Scott Monty

 

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A few weeks ago, Buffer did a rather unorthodox thing: they revealed their pay structure - right down to the CEO’s salary - in a blog post. The company was then inundated with resumes.

McDonalds has been fighting on online rumor that its Chicken McNuggets are made from so-called “pink slime” and a mechanical separating process. What made it more difficult to combat is that there is a photo of the alleged process circulating on the Internet. So, in addition to a statement that counters the image and allegation, McDonalds Canada went even further.

The fast food giant brought viewers behind the scenes in a video that documented the supply chain and manufacturing process for the food. At the time of writing, the video has had nearly 3 million views and McDonalds has been lauded for its approach to transparency.



Why is transparency so important in business at this moment?

One argument could be made that when we live in an era when personal and corporate secrets can be unraveled with a few lines of code or clicks of the mouse, it’s only a matter of time before the public discovers the facts. Given that conspiracy theorists or predisposed anti-capitalists can mount convincing (if false) campaigns against organizations at any time they wish, it becomes an issue of corporate reputation.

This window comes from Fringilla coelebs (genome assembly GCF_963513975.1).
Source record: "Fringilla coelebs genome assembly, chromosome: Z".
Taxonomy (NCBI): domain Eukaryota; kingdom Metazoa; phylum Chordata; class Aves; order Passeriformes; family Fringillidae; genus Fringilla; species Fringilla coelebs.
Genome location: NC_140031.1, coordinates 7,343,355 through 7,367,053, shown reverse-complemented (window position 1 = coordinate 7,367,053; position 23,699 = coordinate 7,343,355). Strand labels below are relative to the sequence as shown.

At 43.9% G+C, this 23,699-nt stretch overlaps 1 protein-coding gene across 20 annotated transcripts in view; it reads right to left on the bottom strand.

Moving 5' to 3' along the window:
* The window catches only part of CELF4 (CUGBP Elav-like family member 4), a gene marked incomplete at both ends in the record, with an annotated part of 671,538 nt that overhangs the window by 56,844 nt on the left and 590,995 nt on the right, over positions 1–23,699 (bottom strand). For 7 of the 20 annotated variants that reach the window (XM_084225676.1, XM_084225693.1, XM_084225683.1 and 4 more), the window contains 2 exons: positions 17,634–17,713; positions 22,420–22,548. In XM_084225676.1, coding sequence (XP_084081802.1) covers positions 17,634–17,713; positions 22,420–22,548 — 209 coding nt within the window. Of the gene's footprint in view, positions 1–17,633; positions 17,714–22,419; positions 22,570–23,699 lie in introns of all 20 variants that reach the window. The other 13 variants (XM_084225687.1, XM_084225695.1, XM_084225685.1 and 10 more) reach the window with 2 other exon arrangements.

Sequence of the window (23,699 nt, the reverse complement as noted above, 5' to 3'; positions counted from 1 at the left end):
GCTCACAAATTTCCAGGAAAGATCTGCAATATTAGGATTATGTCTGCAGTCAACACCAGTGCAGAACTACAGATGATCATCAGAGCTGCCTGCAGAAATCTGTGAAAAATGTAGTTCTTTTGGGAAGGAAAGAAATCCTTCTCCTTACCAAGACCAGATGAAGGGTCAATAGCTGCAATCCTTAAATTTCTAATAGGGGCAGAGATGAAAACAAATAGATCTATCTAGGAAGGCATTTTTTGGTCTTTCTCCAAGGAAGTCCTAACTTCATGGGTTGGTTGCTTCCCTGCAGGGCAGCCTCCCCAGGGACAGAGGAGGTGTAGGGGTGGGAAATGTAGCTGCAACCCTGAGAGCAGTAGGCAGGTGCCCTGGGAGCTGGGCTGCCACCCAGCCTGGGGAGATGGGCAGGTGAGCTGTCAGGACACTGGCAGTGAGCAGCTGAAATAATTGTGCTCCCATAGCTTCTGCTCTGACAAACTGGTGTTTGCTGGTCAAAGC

Many companies have committed to being more transparent in their operations and communications. Doing so is clearly in their best interest. It’s one thing for a brand to tell someone what its position is; it’s more convincing to use earned media tell the story on the brand’s behalf. But the most powerful impact is when a company is confident enough in its process or operations to bring viewers in to see exactly how things are done. It’s the ultimate in show and tell.

Authenticity ≠ Transparency

Now, a word or two about authenticity with respect to transparency. As we know, transparency the quality of making something easily accessible. But once you’re transparent, are you authentic? Authenticity is the quality of being genuine, and ultimately of being trusted. Transparency gets your brand attention; authenticity allows your message to be heard and believed.

But being authentic requires a little extra effort. More than just ensuring that access and message are on point, that the video or image or story are crafted just so, brands must ask: who are our messengers?

Fundamentally, brands have three major groups to think about: influencers, advocates and employees. Influencers, such as bloggers or journalists, have the largest audiences; advocates love the brand and are excited about developments; and employees are the closest to the brand and therefore are able to speak more authoritatively about it. In fact, the most recent Edelman Trust Barometer indicates that engagement and integrity are two of the most important factors in building trust. One way to foster engagement is to have employees representing the brand.

There are no absolutes. Complete transparency - of the government or of businesses - doesn’t serve anyone well. But done strategically and appropriately, particularly in response to customer concerns, can leave the public better informed and more trusting as a result.


[The above is part of a series to which I contributed on The Guardian website. You can read the original here.]

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